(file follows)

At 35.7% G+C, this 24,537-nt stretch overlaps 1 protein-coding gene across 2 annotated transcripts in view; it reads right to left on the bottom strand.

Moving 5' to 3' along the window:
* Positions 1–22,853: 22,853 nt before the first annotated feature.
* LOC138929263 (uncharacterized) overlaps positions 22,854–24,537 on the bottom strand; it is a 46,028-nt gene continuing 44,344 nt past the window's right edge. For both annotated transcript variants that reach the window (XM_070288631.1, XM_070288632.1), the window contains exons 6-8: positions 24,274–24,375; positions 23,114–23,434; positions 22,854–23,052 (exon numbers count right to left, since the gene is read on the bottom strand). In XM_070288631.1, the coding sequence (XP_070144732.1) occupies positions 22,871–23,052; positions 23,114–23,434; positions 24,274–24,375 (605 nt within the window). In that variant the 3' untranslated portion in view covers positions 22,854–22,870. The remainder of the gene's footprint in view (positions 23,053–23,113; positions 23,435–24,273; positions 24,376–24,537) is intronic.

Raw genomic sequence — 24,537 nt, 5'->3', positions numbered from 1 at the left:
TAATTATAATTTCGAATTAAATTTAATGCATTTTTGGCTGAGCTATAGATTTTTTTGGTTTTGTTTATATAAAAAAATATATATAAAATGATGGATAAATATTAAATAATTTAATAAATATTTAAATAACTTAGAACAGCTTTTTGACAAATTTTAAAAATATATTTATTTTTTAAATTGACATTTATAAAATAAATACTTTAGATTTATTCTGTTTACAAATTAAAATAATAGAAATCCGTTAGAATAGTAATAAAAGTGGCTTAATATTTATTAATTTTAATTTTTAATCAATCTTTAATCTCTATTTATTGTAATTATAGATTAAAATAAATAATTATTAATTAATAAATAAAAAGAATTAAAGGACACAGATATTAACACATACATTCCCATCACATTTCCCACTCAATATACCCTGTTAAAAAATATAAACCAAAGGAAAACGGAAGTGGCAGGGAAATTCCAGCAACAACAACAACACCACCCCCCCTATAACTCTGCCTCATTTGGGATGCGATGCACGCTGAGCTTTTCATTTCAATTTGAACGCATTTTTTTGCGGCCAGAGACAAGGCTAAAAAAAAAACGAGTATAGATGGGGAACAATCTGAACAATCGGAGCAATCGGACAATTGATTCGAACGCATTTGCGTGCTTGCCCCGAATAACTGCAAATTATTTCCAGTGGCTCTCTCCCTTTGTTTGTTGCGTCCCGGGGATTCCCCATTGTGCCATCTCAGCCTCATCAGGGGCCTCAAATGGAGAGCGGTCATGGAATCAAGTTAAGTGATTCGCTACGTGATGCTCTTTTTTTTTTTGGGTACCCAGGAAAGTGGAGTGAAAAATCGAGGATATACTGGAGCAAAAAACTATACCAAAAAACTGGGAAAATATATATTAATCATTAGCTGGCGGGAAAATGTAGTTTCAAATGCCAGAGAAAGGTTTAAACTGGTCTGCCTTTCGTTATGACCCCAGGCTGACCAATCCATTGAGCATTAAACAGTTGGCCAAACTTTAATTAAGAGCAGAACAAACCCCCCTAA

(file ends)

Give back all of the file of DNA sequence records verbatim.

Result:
At 35.7% G+C, this 24,537-nt stretch overlaps 1 protein-coding gene across 2 annotated transcripts in view; it reads right to left on the bottom strand.

Moving 5' to 3' along the window:
* Positions 1–22,853: 22,853 nt before the first annotated feature.
* LOC138929263 (uncharacterized) overlaps positions 22,854–24,537 on the bottom strand; it is a 46,028-nt gene continuing 44,344 nt past the window's right edge. For both annotated transcript variants that reach the window (XM_070288631.1, XM_070288632.1), the window contains exons 6-8: positions 24,274–24,375; positions 23,114–23,434; positions 22,854–23,052 (exon numbers count right to left, since the gene is read on the bottom strand). In XM_070288631.1, the coding sequence (XP_070144732.1) occupies positions 22,871–23,052; positions 23,114–23,434; positions 24,274–24,375 (605 nt within the window). In that variant the 3' untranslated portion in view covers positions 22,854–22,870. The remainder of the gene's footprint in view (positions 23,053–23,113; positions 23,435–24,273; positions 24,376–24,537) is intronic.

Raw genomic sequence — 24,537 nt, 5'->3', positions numbered from 1 at the left:
TAATTATAATTTCGAATTAAATTTAATGCATTTTTGGCTGAGCTATAGATTTTTTTGGTTTTGTTTATATAAAAAAATATATATAAAATGATGGATAAATATTAAATAATTTAATAAATATTTAAATAACTTAGAACAGCTTTTTGACAAATTTTAAAAATATATTTATTTTTTAAATTGACATTTATAAAATAAATACTTTAGATTTATTCTGTTTACAAATTAAAATAATAGAAATCCGTTAGAATAGTAATAAAAGTGGCTTAATATTTATTAATTTTAATTTTTAATCAATCTTTAATCTCTATTTATTGTAATTATAGATTAAAATAAATAATTATTAATTAATAAATAAAAAGAATTAAAGGACACAGATATTAACACATACATTCCCATCACATTTCCCACTCAATATACCCTGTTAAAAAATATAAACCAAAGGAAAACGGAAGTGGCAGGGAAATTCCAGCAACAACAACAACACCACCCCCCCTATAACTCTGCCTCATTTGGGATGCGATGCACGCTGAGCTTTTCATTTCAATTTGAACGCATTTTTTTGCGGCCAGAGACAAGGCTAAAAAAAAAACGAGTATAGATGGGGAACAATCTGAACAATCGGAGCAATCGGACAATTGATTCGAACGCATTTGCGTGCTTGCCCCGAATAACTGCAAATTATTTCCAGTGGCTCTCTCCCTTTGTTTGTTGCGTCCCGGGGATTCCCCATTGTGCCATCTCAGCCTCATCAGGGGCCTCAAATGGAGAGCGGTCATGGAATCAAGTTAAGTGATTCGCTACGTGATGCTCTTTTTTTTTTTGGGTACCCAGGAAAGTGGAGTGAAAAATCGAGGATATACTGGAGCAAAAAACTATACCAAAAAACTGGGAAAATATATATTAATCATTAGCTGGCGGGAAAATGTAGTTTCAAATGCCAGAGAAAGGTTTAAACTGGTCTGCCTTTCGTTATGACCCCAGGCTGACCAATCCATTGAGCATTAAACAGTTGGCCAAACTTTAATTAAGAGCAGAACAAACCCCCCTAA